Battle over money for Zika hurting public health emergency funds at the local level

Because of a federal fight over funds to combat and contain the Zika virus, cities and states are reportedly losing millions in federal funds that local health officials had bookmarked to contain potential flare-ups of the Zika virus and respond to other public health threats, according to the Washington Post.

The funding cuts are representative of a complicated shift of resources implemented while action on the Obama administration's request to legislators for $1.9 billion to fight Zika has stalled at the congressional level. While the administration has implemented a measure to divert $510 million in Ebola funds to aid in the fight against Zika, it also redirected $44 million in emergency preparedness grants for state and local health departments. Certain agencies lost as much as 9 percent of these fiscal awards.

"It's the first time I recall something like this, where the [emergency preparedness] funds were repurposed for another crisis or emergency," James Blumenstock, chief health security officer at the Association of State and Territorial Health Officials, told the Post.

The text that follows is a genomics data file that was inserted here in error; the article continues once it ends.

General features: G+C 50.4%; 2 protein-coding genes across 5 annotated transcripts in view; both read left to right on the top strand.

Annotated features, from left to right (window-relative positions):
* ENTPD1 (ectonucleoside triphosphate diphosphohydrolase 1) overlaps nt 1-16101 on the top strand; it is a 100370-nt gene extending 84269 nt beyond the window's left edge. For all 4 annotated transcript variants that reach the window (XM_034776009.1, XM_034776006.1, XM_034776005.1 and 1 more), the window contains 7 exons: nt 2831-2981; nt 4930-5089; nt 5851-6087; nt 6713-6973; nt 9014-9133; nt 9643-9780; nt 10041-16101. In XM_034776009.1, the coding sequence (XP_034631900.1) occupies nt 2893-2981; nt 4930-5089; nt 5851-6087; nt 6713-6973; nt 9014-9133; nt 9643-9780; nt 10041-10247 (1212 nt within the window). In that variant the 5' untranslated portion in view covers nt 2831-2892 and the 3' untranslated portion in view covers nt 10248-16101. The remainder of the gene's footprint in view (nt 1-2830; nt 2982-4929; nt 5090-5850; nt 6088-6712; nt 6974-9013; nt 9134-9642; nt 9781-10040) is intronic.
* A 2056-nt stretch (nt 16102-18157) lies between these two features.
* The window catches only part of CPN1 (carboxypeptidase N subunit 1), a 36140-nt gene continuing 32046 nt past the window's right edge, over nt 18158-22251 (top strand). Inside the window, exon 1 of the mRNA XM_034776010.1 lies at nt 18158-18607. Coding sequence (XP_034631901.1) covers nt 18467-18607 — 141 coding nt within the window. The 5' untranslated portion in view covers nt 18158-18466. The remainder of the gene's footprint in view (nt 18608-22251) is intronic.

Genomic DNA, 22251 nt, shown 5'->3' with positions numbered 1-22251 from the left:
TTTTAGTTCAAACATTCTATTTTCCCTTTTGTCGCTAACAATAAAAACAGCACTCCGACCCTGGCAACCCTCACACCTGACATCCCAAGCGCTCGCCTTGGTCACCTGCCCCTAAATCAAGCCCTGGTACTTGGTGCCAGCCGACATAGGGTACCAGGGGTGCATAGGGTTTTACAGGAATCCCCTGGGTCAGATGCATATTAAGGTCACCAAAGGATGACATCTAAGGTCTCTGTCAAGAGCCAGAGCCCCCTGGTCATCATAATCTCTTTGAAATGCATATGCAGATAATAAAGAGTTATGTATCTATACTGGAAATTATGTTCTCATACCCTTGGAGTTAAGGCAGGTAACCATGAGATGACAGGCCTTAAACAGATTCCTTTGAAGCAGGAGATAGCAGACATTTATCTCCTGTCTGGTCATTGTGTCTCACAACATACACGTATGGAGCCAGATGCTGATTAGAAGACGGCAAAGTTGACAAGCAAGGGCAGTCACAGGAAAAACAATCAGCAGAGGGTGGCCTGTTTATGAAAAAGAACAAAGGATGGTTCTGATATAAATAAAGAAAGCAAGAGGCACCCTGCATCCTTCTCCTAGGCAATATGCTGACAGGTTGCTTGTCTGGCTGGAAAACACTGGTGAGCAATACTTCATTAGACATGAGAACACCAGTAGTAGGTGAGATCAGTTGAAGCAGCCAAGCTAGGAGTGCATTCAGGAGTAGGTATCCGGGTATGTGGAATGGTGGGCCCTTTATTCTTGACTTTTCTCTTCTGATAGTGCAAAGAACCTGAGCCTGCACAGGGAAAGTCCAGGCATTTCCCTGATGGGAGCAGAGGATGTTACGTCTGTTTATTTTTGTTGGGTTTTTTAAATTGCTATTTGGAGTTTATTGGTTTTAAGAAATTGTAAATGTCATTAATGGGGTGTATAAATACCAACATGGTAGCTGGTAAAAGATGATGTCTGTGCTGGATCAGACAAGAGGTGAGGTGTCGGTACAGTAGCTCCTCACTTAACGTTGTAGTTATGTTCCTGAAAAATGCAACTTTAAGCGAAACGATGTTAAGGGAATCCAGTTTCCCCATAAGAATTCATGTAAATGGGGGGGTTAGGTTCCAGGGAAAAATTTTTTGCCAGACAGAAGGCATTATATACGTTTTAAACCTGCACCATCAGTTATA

Due to the cuts, Los Angeles County will reportedly lose $1.6 million in funding and its public health laboratory will be unable to fill 17 current vacancies or upgrade equipment to increase its Zika testing capabilities. Michigan is concerned about how these cuts could hinder the state's ability to address Flint's ongoing water crisis.

Federal emergency resources for local communities have been dwindling in recent years. According to the National Association of County and City Health Officials, which represents 2,800 local health departments, federal allocations in 2005 totaled $863 million. That total has dropped to $568 million this fiscal year. These new cuts have placed an added strain on local health departments that now have to redo their budgets, according to the Washington Post.

Cynthia Harding, interim director of the Los Angeles Country Department of Public Health, told the Post, "This is stealing from Peter to pay Paul...what we need to prevent Zika from becoming endemic are more funds at the local level."

More articles on the Zika virus: 
Pregnant woman in Houston diagnosed with Zika  
Hillary Clinton to send top aides to Puerto Rico for Zika meetings  
How a new mouse model could enhance Zika virus research 

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